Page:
Shared kitchens ride on food delivery boom

0 Comment(s)Print E-mail CGTN, April 3, 2019
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A shared kitchen in Shanghai, China. [Photo/VCG]

China's sharing economy has a newcomer – shared kitchens. They provide restaurants with a place to cook their food and pass it to deliverymen as fast as possible. The business model has got lots of attention both in China and abroad.

Panda Selected is one of the three major shared kitchen operators in China. It has over 40 shared kitchens in Shanghai alone, and even more in Beijing. Martin Xiao, COO of the company, said that a shared kitchen is like a lower cost restaurant.

"Restaurants don't have to pay for decoration here, and we can also offer lower rents because we get a larger space and the unit price is lower than renting a smaller space," he said.

As a result, the shared kitchens have two main types of customers – one is big-name restaurant chains that don't have enough space to deal with delivery orders in their own restaurants, and the other is small restaurants that have just started out or which only take delivery orders.

Some 406 million people in China ordered food deliveries last year, creating a market worth over 200 billion yuan (about 29.75 billion U.S. dollars). That booming food delivery market is the backbone of the country's popular shared kitchens.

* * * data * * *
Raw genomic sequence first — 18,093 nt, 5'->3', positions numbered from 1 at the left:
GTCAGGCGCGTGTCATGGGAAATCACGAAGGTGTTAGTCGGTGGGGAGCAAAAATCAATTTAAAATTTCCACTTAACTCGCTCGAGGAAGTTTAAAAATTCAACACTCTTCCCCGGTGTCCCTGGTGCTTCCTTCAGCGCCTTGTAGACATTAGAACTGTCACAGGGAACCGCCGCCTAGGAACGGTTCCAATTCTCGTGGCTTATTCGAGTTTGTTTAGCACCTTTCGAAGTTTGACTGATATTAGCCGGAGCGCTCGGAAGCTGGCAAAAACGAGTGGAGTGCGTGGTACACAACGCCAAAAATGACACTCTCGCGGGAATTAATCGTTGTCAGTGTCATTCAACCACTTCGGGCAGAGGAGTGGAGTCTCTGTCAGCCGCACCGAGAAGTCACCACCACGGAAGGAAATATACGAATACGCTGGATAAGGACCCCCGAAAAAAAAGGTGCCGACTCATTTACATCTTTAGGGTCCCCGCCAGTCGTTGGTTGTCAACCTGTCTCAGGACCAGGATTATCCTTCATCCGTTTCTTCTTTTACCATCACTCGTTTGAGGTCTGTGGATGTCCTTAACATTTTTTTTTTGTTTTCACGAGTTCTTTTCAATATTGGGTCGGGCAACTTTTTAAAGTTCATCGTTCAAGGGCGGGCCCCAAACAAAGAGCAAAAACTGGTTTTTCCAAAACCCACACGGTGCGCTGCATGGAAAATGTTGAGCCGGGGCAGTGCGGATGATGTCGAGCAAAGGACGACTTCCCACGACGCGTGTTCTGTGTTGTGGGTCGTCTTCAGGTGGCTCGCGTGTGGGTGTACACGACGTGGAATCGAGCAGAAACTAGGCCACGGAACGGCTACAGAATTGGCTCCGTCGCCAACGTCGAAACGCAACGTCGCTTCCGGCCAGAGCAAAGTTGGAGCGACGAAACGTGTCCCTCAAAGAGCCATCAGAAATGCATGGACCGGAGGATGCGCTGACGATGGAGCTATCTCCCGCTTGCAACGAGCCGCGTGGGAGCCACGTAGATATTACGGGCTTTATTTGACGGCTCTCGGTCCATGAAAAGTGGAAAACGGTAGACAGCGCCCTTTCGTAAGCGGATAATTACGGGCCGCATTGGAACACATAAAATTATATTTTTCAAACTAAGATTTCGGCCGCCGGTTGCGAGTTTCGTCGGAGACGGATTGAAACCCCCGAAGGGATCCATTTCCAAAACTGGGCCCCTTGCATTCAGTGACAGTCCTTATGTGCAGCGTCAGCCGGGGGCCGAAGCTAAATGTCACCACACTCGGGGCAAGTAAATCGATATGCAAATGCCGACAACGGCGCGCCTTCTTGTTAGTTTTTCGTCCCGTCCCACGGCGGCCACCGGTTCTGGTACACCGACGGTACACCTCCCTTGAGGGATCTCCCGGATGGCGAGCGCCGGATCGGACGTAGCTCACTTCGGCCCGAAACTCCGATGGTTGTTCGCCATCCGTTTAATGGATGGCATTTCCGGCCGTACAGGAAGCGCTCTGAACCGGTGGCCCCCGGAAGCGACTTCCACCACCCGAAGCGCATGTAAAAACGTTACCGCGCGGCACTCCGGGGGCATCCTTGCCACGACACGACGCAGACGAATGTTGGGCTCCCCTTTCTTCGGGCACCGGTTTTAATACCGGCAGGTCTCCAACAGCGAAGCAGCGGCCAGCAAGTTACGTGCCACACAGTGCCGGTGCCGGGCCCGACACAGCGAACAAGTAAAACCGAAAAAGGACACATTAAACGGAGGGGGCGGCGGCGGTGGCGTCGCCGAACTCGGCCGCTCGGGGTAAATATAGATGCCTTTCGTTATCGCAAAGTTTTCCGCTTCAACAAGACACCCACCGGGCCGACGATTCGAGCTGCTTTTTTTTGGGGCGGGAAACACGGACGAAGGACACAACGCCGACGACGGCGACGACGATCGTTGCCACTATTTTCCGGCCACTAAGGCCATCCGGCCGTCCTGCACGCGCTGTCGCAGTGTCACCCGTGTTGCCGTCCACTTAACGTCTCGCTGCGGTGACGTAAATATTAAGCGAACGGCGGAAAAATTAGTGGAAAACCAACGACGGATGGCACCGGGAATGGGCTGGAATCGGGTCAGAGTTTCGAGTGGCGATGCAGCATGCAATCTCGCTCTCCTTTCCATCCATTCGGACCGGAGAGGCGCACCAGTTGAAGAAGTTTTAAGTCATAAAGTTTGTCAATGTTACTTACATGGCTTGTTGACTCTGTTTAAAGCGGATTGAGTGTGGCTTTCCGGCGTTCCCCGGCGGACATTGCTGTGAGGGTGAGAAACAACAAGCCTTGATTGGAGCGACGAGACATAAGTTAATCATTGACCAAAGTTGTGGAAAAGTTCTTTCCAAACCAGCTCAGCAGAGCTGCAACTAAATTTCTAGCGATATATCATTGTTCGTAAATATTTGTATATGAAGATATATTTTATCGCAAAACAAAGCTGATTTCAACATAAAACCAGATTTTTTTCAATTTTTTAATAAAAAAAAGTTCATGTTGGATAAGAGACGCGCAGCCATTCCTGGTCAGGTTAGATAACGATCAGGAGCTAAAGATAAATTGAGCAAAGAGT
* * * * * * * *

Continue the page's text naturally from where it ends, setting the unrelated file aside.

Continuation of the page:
Major players in China's shared kitchen business are riding on investment capital. Professor Liu Guohua at the School of Business and Management at Shanghai International Studies University (SISU) noted that the location of the shared kitchens is always in business districts, but how to cover the rental fees after financing rounds remains a big challenge.

Apart from operating costs, some others said the business model of shared kitchens here is not really that cost-efficient. Tong Qihua, the founder of a dim sum restaurant chain in both China and the U.S., pointed out that China's business model is different from the U.S.

"Shared kitchens in China have the same problem as traditional kitchens, which are only used during peak hours, and the rest of the time it's empty. So… the capital world will face the problem that their investment cannot optimize the efficiency of the kitchens," Tong said.

However, Xiao from Panda Selective said these concerns can be addressed. He commented that apart from offering a kitchen for restaurants, they also take care of all the food processing and safety licenses, provide marketing and online operations, and even sort out supply chain services. So far the market is on the way up, and it is estimated that there are more than 200 shared kitchens in Shanghai and Beijing. 

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